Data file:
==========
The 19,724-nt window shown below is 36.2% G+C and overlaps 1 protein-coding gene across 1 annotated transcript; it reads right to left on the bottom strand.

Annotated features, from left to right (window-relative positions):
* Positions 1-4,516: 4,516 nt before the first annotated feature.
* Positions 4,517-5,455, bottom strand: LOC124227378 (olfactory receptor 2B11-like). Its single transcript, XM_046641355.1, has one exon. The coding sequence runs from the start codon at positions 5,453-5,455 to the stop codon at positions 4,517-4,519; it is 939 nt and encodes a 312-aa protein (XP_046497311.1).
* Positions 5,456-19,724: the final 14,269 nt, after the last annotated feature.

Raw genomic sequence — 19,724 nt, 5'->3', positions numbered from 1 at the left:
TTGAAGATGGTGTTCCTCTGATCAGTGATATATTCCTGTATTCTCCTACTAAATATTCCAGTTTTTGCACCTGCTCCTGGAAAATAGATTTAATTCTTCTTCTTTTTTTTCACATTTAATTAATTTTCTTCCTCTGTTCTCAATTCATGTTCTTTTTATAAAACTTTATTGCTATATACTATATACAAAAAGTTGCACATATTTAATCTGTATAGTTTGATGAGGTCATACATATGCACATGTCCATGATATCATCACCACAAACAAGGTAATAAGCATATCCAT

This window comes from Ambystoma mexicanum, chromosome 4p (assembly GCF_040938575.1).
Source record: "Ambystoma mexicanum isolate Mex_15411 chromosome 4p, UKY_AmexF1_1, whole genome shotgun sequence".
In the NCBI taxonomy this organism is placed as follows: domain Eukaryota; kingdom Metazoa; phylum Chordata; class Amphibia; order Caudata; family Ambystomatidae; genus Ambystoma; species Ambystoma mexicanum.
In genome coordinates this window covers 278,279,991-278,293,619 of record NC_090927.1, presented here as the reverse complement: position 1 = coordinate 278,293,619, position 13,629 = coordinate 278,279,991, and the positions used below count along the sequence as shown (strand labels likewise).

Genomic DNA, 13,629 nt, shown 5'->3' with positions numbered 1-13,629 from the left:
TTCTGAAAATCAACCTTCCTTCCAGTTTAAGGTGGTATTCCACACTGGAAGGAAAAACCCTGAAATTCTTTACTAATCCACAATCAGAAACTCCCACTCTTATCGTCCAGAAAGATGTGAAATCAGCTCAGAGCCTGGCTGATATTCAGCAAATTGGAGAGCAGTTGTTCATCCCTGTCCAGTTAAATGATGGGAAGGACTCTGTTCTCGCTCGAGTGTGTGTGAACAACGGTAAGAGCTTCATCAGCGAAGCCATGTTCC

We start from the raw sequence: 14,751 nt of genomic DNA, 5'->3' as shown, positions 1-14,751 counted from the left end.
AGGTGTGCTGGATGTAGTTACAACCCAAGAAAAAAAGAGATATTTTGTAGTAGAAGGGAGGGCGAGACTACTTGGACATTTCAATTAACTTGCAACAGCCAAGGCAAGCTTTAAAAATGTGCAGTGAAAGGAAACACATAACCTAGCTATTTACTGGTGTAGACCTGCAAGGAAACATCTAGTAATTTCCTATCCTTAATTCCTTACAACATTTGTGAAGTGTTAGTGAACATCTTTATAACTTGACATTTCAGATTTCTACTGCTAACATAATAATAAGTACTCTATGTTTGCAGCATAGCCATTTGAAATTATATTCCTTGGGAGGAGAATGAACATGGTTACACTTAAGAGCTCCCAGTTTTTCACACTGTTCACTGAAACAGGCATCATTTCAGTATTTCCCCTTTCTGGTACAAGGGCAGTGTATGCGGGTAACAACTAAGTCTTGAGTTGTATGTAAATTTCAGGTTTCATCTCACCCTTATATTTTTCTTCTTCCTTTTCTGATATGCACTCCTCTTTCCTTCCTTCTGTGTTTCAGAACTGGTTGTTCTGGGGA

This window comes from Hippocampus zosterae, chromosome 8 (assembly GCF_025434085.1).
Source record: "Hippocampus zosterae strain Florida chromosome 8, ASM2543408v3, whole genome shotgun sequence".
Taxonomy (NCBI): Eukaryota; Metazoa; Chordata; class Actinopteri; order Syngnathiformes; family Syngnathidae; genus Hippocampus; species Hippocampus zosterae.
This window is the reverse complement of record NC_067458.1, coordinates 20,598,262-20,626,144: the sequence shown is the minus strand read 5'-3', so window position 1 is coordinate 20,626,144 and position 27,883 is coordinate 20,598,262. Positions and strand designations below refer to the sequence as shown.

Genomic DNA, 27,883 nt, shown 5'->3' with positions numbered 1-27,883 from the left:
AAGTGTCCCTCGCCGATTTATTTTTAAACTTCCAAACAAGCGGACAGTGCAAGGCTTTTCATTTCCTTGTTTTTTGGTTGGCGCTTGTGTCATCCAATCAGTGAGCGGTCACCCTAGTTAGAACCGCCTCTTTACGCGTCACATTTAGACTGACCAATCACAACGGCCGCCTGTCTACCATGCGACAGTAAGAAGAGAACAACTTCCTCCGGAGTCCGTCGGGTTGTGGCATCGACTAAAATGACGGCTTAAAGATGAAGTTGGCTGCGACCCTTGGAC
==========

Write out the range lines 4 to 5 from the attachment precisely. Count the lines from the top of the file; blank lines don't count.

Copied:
* Positions 4,517-5,455, bottom strand: LOC124227378 (olfactory receptor 2B11-like). Its single transcript, XM_046641355.1, has one exon. The coding sequence runs from the start codon at positions 5,453-5,455 to the stop codon at positions 4,517-4,519; it is 939 nt and encodes a 312-aa protein (XP_046497311.1).
* Positions 5,456-19,724: the final 14,269 nt, after the last annotated feature.